Journal Cover
International Journal on Digital Libraries
Journal Prestige (SJR): 0.441
Citation Impact (citeScore): 2
Number of Followers: 668  
  Hybrid Journal Hybrid journal (It can contain Open Access articles)
ISSN (Print) 1432-1300 - ISSN (Online) 1432-5012
Published by Springer-Verlag Homepage  [2351 journals]
  • Guest editors’ introduction to the special issue on web archiving
    • Authors: Edward A. Fox; Martin Klein; Zhiwu Xie
      Pages: 1 - 2
      PubDate: 2018-03-01
      DOI: 10.1007/s00799-016-0203-5
      Issue No: Vol. 19, No. 1 (2018)
  • API-based social media collecting as a form of web archiving
    • Authors: Justin Littman; Daniel Chudnov; Daniel Kerchner; Christie Peterson; Yecheng Tan; Rachel Trent; Rajat Vij; Laura Wrubel
      Pages: 21 - 38
      Abstract: Social media is increasingly a topic of study across a range of disciplines. Despite this popularity, current practices and open source tools for social media collecting do not adequately support today’s scholars or support building robust collections for future researchers. We are continuing to develop and improve Social Feed Manager (SFM), an open source application assisting scholars collecting data from Twitter’s API for their research. Based on our experience with SFM to date and the viewpoints of archivists and researchers, we are reconsidering assumptions about API-based social media collecting and identifying requirements to guide the application’s further development. We suggest that aligning social media collecting with web archiving practices and tools addresses many of the most pressing needs of current and future scholars conducting quality social media research. In this paper, we consider the basis for these new requirements, describe in depth an alignment between social media collecting and web archiving, outline a technical approach for effecting this alignment, and show how the technical approach has been implemented in SFM.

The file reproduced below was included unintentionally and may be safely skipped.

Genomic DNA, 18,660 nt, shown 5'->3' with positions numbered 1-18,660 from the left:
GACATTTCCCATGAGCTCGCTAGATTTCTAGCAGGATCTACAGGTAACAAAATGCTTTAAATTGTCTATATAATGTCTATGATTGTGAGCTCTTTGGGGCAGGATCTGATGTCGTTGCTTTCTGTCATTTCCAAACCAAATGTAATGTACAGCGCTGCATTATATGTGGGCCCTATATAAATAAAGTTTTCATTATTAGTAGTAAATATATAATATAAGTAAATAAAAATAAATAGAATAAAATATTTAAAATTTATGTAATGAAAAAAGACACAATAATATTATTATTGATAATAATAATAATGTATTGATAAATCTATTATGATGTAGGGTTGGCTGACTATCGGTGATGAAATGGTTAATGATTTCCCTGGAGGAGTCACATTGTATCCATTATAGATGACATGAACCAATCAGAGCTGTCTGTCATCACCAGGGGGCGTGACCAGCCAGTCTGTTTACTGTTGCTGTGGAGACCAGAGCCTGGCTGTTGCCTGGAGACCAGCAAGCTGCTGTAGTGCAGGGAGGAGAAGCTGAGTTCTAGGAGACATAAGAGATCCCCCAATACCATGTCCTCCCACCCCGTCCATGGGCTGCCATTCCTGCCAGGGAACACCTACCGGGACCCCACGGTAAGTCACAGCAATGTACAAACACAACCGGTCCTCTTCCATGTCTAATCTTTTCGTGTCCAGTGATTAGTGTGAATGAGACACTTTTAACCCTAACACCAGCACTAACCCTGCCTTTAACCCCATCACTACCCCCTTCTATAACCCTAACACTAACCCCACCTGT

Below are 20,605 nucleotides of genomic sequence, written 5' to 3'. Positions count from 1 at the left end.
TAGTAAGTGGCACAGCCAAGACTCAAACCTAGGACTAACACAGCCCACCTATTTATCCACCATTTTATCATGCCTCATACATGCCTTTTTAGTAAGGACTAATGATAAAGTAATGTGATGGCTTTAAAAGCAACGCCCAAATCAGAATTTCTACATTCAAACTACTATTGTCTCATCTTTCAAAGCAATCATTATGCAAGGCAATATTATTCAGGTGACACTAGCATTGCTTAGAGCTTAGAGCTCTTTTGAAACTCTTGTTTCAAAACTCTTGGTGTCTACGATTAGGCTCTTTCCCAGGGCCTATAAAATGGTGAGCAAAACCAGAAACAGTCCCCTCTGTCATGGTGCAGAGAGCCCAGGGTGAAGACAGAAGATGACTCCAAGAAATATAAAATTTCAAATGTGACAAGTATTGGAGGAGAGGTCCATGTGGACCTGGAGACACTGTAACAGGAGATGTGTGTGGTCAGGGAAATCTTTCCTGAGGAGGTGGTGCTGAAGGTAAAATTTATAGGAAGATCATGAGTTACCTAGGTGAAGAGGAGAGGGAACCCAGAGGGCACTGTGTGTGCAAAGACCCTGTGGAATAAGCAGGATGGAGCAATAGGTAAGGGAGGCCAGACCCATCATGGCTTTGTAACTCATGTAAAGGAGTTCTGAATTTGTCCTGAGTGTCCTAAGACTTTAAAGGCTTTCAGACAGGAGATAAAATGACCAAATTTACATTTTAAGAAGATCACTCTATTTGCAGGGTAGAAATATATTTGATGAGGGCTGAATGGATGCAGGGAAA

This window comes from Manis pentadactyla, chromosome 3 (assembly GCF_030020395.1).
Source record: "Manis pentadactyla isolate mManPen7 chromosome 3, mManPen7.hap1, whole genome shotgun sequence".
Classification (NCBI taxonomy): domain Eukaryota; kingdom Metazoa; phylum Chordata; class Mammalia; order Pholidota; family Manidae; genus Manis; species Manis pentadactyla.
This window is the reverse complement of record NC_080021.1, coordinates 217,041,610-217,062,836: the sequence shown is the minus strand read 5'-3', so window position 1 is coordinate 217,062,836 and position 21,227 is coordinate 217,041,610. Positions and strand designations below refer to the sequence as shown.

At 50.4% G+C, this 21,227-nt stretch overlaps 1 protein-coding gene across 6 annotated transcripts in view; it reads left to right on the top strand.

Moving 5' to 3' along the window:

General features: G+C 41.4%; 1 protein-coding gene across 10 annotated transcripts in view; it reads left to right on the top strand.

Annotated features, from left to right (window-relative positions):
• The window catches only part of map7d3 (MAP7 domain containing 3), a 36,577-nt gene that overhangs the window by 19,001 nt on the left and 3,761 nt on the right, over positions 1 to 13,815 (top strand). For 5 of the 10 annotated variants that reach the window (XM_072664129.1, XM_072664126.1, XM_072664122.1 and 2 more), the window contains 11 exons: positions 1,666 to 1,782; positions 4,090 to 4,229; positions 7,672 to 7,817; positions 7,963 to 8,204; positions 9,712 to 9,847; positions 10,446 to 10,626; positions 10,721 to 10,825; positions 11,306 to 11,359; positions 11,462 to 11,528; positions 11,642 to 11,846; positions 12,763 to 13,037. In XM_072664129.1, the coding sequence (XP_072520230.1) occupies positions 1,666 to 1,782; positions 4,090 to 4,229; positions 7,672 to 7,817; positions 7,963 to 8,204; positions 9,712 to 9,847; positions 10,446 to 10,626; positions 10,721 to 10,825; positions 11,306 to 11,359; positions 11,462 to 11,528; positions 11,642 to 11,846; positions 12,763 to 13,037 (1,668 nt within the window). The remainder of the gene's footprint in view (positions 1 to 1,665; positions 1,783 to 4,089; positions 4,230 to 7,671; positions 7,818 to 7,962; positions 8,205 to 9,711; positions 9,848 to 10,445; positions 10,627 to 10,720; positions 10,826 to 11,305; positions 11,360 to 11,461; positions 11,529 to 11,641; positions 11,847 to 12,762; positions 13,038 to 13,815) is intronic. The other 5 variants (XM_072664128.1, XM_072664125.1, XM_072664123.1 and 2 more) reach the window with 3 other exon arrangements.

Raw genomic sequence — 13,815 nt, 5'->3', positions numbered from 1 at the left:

PubDate: 2018-03-01
      DOI: 10.1007/s00799-016-0201-7
      Issue No: Vol. 19, No. 1 (2018)
  • ArchiveWeb: collaboratively extending and exploring web archive
           collections—How would you like to work with your collections'
    • Authors: Zeon Trevor Fernando; Ivana Marenzi; Wolfgang Nejdl
      Pages: 39 - 55
      Abstract: Curated web archive collections contain focused digital content which is collected by archiving organizations, groups, and individuals to provide a representative sample covering specific topics and events to preserve them for future exploration and analysis. In this paper, we discuss how to best support collaborative construction and exploration of these collections through the ArchiveWeb system. ArchiveWeb has been developed using an iterative evaluation-driven design-based research approach, with considerable user feedback at all stages. The first part of this paper describes the important insights we gained from our initial requirements engineering phase during the first year of the project and the main functionalities of the current ArchiveWeb system for searching, constructing, exploring, and discussing web archive collections. The second part summarizes the feedback we received on this version from archiving organizations and libraries, as well as our corresponding plans for improving and extending the system for the next release.